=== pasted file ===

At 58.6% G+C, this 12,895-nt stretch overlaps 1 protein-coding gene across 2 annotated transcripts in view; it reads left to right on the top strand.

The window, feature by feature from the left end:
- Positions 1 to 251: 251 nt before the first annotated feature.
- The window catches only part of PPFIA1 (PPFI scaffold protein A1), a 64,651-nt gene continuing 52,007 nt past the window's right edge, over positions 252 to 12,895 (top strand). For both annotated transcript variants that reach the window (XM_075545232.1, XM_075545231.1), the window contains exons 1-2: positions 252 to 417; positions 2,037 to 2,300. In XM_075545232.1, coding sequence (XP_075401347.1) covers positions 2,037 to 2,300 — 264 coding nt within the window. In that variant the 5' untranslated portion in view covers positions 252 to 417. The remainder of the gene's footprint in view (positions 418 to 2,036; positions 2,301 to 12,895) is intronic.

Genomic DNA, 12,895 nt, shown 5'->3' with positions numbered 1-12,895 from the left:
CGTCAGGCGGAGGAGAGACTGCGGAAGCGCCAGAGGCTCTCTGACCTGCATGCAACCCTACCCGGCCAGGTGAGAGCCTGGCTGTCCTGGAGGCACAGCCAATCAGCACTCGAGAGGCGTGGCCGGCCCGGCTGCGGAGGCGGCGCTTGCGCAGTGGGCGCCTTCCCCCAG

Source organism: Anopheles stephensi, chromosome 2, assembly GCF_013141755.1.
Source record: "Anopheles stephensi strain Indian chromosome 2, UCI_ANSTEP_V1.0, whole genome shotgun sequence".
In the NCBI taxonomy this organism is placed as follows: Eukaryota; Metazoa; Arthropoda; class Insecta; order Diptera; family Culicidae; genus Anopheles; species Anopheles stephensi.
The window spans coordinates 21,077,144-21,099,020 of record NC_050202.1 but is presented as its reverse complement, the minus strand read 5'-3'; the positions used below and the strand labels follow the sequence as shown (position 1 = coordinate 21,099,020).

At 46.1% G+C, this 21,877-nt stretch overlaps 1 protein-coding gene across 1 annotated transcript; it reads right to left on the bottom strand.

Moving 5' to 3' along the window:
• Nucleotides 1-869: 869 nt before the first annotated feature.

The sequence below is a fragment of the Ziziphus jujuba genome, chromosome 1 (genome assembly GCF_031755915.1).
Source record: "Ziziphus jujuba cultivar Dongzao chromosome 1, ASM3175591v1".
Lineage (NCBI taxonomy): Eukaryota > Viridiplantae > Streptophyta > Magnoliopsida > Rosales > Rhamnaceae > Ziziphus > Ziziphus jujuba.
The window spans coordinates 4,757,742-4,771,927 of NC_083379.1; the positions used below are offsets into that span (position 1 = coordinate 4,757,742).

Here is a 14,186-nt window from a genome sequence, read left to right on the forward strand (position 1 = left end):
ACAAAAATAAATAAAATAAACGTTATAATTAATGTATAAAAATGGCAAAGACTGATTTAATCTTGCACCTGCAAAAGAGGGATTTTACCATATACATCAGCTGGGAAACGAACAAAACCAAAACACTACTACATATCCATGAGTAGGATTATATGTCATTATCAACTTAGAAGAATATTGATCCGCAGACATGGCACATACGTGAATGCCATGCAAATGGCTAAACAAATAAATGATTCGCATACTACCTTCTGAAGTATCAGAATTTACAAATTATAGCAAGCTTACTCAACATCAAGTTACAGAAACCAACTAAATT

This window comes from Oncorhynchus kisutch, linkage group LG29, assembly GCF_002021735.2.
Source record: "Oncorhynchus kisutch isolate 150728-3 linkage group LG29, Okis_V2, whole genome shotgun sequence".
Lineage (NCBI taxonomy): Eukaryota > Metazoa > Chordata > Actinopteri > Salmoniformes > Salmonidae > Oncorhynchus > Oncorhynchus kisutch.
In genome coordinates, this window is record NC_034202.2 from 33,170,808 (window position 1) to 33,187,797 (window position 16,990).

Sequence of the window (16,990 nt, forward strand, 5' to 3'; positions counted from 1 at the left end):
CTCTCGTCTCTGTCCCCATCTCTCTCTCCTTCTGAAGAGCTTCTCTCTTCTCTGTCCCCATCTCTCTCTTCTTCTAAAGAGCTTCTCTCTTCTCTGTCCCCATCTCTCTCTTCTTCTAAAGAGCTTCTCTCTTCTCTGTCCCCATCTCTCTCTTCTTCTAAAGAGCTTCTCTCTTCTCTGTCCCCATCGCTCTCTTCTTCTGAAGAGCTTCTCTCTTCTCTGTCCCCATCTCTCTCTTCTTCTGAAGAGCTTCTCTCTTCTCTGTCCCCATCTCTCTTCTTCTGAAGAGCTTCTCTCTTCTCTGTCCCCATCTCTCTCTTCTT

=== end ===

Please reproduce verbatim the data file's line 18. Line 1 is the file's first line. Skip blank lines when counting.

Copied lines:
Here is a 14,186-nt window from a genome sequence, read left to right on the forward strand (position 1 = left end):